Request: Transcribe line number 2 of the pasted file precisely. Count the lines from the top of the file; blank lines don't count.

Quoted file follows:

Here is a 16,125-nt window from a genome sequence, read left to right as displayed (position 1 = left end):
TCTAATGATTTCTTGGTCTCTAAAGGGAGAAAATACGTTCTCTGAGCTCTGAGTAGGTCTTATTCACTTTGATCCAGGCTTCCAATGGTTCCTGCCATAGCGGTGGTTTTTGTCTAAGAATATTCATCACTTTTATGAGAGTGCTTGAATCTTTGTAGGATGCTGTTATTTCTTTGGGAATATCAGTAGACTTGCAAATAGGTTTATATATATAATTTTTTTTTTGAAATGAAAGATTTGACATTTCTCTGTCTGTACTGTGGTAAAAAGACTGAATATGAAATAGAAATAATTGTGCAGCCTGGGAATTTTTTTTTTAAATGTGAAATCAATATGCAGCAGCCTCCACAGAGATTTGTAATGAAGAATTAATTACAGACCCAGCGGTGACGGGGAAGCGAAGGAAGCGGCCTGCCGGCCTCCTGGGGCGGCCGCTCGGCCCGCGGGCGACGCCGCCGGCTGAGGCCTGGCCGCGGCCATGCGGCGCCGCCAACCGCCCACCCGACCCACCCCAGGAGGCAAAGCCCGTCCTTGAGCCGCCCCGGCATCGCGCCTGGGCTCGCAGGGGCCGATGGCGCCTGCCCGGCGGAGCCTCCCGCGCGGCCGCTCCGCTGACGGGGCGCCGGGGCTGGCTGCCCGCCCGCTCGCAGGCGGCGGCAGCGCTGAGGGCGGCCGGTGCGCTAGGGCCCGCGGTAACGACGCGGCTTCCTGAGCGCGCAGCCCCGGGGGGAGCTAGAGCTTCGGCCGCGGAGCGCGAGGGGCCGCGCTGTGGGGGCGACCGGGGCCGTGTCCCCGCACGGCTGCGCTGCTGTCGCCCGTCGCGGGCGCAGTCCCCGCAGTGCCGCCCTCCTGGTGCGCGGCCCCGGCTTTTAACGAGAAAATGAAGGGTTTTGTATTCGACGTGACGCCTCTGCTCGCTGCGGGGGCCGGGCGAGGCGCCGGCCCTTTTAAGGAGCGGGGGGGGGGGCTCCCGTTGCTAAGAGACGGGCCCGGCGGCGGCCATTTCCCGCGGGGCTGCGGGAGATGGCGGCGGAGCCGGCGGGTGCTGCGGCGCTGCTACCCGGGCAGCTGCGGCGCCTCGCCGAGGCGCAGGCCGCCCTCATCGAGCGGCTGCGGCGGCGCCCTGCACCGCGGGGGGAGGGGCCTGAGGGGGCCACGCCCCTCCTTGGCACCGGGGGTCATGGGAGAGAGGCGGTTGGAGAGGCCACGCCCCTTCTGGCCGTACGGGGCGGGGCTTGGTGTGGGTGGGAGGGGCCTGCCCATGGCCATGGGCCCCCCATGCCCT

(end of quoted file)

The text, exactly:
TCTAATGATTTCTTGGTCTCTAAAGGGAGAAAATACGTTCTCTGAGCTCTGAGTAGGTCTTATTCACTTTGATCCAGGCTTCCAATGGTTCCTGCCATAGCGGTGGTTTTTGTCTAAGAATATTCATCACTTTTATGAGAGTGCTTGAATCTTTGTAGGATGCTGTTATTTCTTTGGGAATATCAGTAGACTTGCAAATAGGTTTATATATATAATTTTTTTTTTGAAATGAAAGATTTGACATTTCTCTGTCTGTACTGTGGTAAAAAGACTGAATATGAAATAGAAATAATTGTGCAGCCTGGGAATTTTTTTTTTAAATGTGAAATCAATATGCAGCAGCCTCCACAGAGATTTGTAATGAAGAATTAATTACAGACCCAGCGGTGACGGGGAAGCGAAGGAAGCGGCCTGCCGGCCTCCTGGGGCGGCCGCTCGGCCCGCGGGCGACGCCGCCGGCTGAGGCCTGGCCGCGGCCATGCGGCGCCGCCAACCGCCCACCCGACCCACCCCAGGAGGCAAAGCCCGTCCTTGAGCCGCCCCGGCATCGCGCCTGGGCTCGCAGGGGCCGATGGCGCCTGCCCGGCGGAGCCTCCCGCGCGGCCGCTCCGCTGACGGGGCGCCGGGGCTGGCTGCCCGCCCGCTCGCAGGCGGCGGCAGCGCTGAGGGCGGCCGGTGCGCTAGGGCCCGCGGTAACGACGCGGCTTCCTGAGCGCGCAGCCCCGGGGGGAGCTAGAGCTTCGGCCGCGGAGCGCGAGGGGCCGCGCTGTGGGGGCGACCGGGGCCGTGTCCCCGCACGGCTGCGCTGCTGTCGCCCGTCGCGGGCGCAGTCCCCGCAGTGCCGCCCTCCTGGTGCGCGGCCCCGGCTTTTAACGAGAAAATGAAGGGTTTTGTATTCGACGTGACGCCTCTGCTCGCTGCGGGGGCCGGGCGAGGCGCCGGCCCTTTTAAGGAGCGGGGGGGGGGGCTCCCGTTGCTAAGAGACGGGCCCGGCGGCGGCCATTTCCCGCGGGGCTGCGGGAGATGGCGGCGGAGCCGGCGGGTGCTGCGGCGCTGCTACCCGGGCAGCTGCGGCGCCTCGCCGAGGCGCAGGCCGCCCTCATCGAGCGGCTGCGGCGGCGCCCTGCACCGCGGGGGGAGGGGCCTGAGGGGGCCACGCCCCTCCTTGGCACCGGGGGTCATGGGAGAGAGGCGGTTGGAGAGGCCACGCCCCTTCTGGCCGTACGGGGCGGGGCTTGGTGTGGGTGGGAGGGGCCTGCCCATGGCCATGGGCCCCCCATGCCCT